I have been a fan of Max Lucado ever since college when I read He Chose the Nails, a book in which Lucado dissects Christ’s crucifixion in such a simple yet detailed manner that I have never looked at this essential event the same. More than anything else, Lucado brings a fresh perspective to God’s Word, a new way of approaching certain texts and principles that most of us would not think up on our own. And while his books could be considered a bit light on deep theology, they certainly do make a person think.
In Max on Life, readers get the opportunity to meet Max Lucado, the preacher, as he counsels many individuals on many different issues about which he has been questioned through the years. The major advantage to this book above other books of wisdom by experienced sage-like individuals is the sheer volume of issues discussed. Lucado has complied this book in the form of letters and responses, and he has broken the book down into seven major units: Hope, Hurt, Help, Him/Her, Home, Haves/Havenots, and Hereafter.
I truly enjoyed discovering Max’s take on issues with which I have struggled myself. For example, in Question 16, a reader asks, “If God knew in advance that Jesus left Heaven for a time, Jesus would be reunited with Him, and that Jesus’ death would save humanity, It doesn’t really seem like a sacrifice to me. What did God give up?” I know that I have battled my own “reason” versus reality on this issue, and Max’s answer comes closer than I have ever been able to get in positing an answer. He suggests that our inability to know just what Jesus gave up (because we have never seen Heaven, we have never been eternal, we have never been sinless, and we have never given up a child to the bloody hands of an evil people) is evidence itself that He sacrificed more than our brains could ever hold.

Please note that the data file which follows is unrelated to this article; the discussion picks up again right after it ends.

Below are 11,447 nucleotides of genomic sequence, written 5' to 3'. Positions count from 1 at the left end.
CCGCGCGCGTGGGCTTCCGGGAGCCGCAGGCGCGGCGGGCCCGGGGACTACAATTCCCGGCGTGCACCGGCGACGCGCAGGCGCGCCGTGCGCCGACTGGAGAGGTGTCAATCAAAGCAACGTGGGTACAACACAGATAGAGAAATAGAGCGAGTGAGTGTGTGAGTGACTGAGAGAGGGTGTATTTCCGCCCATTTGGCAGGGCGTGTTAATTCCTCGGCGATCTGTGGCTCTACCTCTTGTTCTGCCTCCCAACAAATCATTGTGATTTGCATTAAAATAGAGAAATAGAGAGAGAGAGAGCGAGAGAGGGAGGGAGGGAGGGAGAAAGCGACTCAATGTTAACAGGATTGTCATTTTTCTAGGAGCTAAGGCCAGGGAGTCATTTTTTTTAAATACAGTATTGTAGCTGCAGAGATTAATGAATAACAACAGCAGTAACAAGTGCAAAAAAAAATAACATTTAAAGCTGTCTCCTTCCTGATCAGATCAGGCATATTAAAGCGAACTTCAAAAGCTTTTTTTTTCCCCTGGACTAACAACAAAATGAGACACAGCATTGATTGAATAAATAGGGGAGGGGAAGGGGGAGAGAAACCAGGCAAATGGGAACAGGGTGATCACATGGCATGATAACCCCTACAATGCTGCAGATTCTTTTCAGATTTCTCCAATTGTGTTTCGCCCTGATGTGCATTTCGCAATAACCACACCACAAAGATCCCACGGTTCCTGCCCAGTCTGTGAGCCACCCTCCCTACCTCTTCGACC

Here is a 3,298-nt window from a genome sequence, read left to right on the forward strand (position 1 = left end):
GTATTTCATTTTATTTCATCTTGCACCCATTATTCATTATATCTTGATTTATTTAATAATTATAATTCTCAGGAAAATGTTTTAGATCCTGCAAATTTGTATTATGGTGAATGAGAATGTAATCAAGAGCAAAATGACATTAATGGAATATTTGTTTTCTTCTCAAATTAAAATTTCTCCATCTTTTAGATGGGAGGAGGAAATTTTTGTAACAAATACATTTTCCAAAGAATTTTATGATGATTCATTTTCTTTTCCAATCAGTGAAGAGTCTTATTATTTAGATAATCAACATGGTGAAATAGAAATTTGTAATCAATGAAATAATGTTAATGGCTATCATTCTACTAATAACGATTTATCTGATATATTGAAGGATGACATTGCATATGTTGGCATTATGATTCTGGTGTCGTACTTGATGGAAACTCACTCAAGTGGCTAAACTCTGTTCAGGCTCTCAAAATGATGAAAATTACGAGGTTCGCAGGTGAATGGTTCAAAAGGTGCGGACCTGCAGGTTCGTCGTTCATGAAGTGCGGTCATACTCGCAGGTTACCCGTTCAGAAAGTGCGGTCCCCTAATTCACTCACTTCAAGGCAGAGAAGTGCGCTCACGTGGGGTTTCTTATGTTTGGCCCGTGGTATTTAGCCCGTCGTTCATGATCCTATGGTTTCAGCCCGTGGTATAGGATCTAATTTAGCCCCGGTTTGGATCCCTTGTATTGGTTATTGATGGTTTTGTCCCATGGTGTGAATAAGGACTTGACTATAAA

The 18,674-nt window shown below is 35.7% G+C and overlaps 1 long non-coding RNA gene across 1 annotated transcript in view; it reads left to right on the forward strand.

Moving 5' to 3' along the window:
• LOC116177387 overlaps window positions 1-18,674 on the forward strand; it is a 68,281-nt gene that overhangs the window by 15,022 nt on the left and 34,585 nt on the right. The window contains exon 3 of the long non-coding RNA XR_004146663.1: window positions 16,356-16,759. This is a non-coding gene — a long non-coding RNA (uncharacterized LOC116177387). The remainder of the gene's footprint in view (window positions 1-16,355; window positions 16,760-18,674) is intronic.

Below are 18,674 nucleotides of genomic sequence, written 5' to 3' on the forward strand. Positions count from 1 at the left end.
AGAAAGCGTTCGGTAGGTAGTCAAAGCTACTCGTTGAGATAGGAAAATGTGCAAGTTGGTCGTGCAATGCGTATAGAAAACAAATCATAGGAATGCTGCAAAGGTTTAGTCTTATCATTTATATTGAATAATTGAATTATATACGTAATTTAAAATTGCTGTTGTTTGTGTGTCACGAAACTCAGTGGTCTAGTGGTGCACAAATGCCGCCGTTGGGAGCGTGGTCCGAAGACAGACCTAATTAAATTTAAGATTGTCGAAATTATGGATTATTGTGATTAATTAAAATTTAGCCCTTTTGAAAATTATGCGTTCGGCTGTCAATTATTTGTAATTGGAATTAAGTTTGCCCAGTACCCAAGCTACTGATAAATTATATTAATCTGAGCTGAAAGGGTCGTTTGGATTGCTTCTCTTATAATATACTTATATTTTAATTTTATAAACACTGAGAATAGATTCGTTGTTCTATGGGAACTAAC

With 170 entries, I believe this book could prove a vital addition to anyone’s daily-devotions as a half-year devotional book. Also it could serve well as a guide for counselors who face hard-to-answer questions on a daily basis. I strongly recommend this book for anyone (believer or non-) with a voraciously inquisitive mind like Max’s.
[Note: I received this book free for review from Thomas Nelson]
© 2011 E.T.